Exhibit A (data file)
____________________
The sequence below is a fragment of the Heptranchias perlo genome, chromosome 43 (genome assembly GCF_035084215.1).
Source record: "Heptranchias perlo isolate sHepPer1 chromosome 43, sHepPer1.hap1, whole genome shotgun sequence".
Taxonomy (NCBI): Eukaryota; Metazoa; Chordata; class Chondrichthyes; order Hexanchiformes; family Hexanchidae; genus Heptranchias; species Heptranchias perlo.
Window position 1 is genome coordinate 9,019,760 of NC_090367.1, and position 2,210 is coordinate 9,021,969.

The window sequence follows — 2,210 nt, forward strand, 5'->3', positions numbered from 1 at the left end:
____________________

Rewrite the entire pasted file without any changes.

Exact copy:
The sequence below is a fragment of the Heptranchias perlo genome, chromosome 43 (genome assembly GCF_035084215.1).
Source record: "Heptranchias perlo isolate sHepPer1 chromosome 43, sHepPer1.hap1, whole genome shotgun sequence".
Taxonomy (NCBI): Eukaryota; Metazoa; Chordata; class Chondrichthyes; order Hexanchiformes; family Hexanchidae; genus Heptranchias; species Heptranchias perlo.
Window position 1 is genome coordinate 9,019,760 of NC_090367.1, and position 2,210 is coordinate 9,021,969.

The window sequence follows — 2,210 nt, forward strand, 5'->3', positions numbered from 1 at the left end: